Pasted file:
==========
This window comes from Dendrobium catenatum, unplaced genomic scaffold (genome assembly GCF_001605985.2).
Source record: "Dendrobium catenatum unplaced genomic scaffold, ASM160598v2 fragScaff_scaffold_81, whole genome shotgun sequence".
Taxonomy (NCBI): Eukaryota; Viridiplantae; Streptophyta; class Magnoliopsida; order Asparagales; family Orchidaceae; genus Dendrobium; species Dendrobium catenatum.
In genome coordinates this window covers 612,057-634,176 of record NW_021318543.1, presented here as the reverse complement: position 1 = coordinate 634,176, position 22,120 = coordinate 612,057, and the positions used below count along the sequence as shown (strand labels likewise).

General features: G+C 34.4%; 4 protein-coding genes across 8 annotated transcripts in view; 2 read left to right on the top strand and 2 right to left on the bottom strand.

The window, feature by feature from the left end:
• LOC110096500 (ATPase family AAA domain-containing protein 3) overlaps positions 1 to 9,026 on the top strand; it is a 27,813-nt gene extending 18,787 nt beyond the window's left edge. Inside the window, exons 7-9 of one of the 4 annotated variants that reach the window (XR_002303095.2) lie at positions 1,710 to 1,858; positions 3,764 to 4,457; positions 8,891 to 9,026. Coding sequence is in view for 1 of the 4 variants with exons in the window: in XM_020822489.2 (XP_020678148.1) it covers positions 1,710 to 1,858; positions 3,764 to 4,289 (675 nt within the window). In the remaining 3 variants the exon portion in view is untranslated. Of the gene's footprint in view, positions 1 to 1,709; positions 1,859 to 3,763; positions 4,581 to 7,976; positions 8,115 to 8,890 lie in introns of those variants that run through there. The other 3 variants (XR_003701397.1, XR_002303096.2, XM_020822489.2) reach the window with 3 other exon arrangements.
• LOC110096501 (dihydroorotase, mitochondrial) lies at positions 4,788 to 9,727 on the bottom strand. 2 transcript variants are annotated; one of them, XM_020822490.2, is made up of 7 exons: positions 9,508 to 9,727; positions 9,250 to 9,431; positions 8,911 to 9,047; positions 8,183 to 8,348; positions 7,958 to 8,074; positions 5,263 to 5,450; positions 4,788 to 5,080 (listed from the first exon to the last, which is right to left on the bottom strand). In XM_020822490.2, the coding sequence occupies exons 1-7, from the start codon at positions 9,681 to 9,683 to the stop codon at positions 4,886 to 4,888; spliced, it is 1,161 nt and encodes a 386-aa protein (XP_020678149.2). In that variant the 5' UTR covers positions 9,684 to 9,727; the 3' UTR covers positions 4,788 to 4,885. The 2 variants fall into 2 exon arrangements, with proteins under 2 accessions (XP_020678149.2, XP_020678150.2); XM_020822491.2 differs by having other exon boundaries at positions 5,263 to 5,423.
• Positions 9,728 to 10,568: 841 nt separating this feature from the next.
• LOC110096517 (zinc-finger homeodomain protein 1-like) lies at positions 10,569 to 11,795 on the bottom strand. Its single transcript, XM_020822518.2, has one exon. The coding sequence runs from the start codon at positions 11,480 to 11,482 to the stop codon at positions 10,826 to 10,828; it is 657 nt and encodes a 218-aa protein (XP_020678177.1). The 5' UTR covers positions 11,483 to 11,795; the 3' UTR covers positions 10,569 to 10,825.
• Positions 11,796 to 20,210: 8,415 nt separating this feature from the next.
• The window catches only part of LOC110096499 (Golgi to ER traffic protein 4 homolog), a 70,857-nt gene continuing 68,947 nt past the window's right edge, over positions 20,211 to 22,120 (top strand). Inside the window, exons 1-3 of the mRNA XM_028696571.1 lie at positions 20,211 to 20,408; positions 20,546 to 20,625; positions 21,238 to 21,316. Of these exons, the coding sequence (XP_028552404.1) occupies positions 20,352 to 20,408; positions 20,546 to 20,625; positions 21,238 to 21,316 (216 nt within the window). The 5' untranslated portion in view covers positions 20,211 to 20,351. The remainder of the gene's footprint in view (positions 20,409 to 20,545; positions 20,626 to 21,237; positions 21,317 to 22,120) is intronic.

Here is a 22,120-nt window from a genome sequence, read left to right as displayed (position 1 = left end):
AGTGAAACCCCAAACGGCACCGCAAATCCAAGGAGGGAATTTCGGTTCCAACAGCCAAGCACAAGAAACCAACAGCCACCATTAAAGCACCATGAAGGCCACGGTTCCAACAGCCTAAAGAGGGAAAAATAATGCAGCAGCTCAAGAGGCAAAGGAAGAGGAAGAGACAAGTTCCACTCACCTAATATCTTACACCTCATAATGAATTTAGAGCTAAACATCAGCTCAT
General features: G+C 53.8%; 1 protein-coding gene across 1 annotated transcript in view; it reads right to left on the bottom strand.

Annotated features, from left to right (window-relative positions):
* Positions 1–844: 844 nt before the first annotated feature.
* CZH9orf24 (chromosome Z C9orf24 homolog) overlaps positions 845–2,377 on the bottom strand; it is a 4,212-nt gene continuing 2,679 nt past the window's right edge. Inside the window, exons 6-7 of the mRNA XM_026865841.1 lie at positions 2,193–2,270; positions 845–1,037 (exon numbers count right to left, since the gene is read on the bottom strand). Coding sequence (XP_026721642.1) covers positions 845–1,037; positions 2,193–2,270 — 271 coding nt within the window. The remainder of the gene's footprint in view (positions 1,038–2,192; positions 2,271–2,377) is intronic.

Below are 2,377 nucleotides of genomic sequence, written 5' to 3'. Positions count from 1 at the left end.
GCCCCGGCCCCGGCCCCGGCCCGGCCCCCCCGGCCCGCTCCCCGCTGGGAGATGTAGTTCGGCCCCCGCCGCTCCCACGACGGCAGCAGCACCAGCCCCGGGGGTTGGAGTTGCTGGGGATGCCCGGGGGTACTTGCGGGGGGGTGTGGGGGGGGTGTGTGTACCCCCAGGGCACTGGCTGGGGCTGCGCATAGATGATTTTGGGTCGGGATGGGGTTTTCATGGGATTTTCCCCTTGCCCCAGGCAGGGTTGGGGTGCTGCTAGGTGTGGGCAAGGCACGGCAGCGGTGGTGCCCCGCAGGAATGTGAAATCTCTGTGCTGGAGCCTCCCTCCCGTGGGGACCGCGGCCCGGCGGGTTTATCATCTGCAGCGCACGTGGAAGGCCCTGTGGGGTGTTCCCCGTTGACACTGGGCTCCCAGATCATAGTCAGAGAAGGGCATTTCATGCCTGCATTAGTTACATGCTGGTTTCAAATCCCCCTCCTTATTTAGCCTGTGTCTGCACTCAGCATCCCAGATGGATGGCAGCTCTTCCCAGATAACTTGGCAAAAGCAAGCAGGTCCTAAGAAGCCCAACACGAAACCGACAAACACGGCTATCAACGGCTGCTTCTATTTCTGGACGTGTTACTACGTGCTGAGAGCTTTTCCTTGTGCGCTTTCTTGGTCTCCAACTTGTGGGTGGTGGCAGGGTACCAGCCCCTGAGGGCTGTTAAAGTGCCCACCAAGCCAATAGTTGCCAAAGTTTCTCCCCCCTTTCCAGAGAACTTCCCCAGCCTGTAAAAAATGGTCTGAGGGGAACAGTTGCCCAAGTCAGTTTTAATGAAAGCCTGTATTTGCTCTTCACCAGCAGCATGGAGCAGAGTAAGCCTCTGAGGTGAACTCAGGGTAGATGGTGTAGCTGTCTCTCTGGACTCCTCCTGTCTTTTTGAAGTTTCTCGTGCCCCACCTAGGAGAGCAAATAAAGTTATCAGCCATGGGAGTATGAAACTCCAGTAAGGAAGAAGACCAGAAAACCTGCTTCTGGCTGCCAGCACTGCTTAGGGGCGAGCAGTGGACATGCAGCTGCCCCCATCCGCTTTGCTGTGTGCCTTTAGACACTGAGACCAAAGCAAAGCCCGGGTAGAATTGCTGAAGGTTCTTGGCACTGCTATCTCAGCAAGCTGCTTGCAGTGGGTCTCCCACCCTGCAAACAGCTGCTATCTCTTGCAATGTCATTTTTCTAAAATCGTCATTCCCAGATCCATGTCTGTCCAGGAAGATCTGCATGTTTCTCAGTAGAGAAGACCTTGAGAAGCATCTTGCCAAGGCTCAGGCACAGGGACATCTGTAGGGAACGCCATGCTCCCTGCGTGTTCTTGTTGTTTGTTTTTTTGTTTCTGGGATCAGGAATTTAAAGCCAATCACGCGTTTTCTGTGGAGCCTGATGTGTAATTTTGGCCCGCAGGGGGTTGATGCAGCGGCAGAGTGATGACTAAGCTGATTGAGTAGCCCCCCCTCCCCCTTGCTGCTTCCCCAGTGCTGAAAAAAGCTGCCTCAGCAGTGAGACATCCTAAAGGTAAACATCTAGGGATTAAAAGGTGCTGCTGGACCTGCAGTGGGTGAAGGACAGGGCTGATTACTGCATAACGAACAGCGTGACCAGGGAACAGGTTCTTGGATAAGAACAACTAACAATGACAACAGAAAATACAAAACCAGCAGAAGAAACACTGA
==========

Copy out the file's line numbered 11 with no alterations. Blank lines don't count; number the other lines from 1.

• Positions 11,796 to 20,210: 8,415 nt separating this feature from the next.